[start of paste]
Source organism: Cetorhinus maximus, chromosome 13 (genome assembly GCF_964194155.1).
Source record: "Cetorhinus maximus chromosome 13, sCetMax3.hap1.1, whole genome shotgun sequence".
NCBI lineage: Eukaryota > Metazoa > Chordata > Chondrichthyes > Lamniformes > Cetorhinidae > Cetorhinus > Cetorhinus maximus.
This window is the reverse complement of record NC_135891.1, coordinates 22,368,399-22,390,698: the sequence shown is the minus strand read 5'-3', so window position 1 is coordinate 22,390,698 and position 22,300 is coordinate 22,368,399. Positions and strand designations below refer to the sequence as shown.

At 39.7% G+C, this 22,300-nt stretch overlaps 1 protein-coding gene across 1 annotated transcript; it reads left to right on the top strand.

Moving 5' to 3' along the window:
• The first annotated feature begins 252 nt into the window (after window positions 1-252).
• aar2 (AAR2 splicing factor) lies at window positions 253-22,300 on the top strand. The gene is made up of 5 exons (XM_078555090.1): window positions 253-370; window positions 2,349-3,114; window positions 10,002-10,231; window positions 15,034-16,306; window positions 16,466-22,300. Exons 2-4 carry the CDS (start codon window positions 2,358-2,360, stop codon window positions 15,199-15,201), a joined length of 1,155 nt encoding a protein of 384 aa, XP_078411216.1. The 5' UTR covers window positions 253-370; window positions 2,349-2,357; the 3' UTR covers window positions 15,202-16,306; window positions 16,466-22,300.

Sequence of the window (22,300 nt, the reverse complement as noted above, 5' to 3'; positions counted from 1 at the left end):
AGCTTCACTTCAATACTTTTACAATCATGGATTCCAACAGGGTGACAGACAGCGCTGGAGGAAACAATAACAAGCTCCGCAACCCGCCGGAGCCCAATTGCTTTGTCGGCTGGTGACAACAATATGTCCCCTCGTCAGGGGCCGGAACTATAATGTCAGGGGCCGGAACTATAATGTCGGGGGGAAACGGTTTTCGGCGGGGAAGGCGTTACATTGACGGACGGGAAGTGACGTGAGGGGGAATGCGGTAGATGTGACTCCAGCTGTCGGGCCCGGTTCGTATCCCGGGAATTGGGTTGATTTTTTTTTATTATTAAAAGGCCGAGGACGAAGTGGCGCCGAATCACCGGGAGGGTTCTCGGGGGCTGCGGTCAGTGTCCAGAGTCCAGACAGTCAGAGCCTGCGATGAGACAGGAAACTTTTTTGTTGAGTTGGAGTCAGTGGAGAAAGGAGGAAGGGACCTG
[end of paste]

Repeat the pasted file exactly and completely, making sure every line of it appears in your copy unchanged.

Source organism: Cetorhinus maximus, chromosome 13 (genome assembly GCF_964194155.1).
Source record: "Cetorhinus maximus chromosome 13, sCetMax3.hap1.1, whole genome shotgun sequence".
NCBI lineage: Eukaryota > Metazoa > Chordata > Chondrichthyes > Lamniformes > Cetorhinidae > Cetorhinus > Cetorhinus maximus.
This window is the reverse complement of record NC_135891.1, coordinates 22,368,399-22,390,698: the sequence shown is the minus strand read 5'-3', so window position 1 is coordinate 22,390,698 and position 22,300 is coordinate 22,368,399. Positions and strand designations below refer to the sequence as shown.

At 39.7% G+C, this 22,300-nt stretch overlaps 1 protein-coding gene across 1 annotated transcript; it reads left to right on the top strand.

Moving 5' to 3' along the window:
• The first annotated feature begins 252 nt into the window (after window positions 1-252).
• aar2 (AAR2 splicing factor) lies at window positions 253-22,300 on the top strand. The gene is made up of 5 exons (XM_078555090.1): window positions 253-370; window positions 2,349-3,114; window positions 10,002-10,231; window positions 15,034-16,306; window positions 16,466-22,300. Exons 2-4 carry the CDS (start codon window positions 2,358-2,360, stop codon window positions 15,199-15,201), a joined length of 1,155 nt encoding a protein of 384 aa, XP_078411216.1. The 5' UTR covers window positions 253-370; window positions 2,349-2,357; the 3' UTR covers window positions 15,202-16,306; window positions 16,466-22,300.

Sequence of the window (22,300 nt, the reverse complement as noted above, 5' to 3'; positions counted from 1 at the left end):
AGCTTCACTTCAATACTTTTACAATCATGGATTCCAACAGGGTGACAGACAGCGCTGGAGGAAACAATAACAAGCTCCGCAACCCGCCGGAGCCCAATTGCTTTGTCGGCTGGTGACAACAATATGTCCCCTCGTCAGGGGCCGGAACTATAATGTCAGGGGCCGGAACTATAATGTCGGGGGGAAACGGTTTTCGGCGGGGAAGGCGTTACATTGACGGACGGGAAGTGACGTGAGGGGGAATGCGGTAGATGTGACTCCAGCTGTCGGGCCCGGTTCGTATCCCGGGAATTGGGTTGATTTTTTTTTATTATTAAAAGGCCGAGGACGAAGTGGCGCCGAATCACCGGGAGGGTTCTCGGGGGCTGCGGTCAGTGTCCAGAGTCCAGACAGTCAGAGCCTGCGATGAGACAGGAAACTTTTTTGTTGAGTTGGAGTCAGTGGAGAAAGGAGGAAGGGACCTG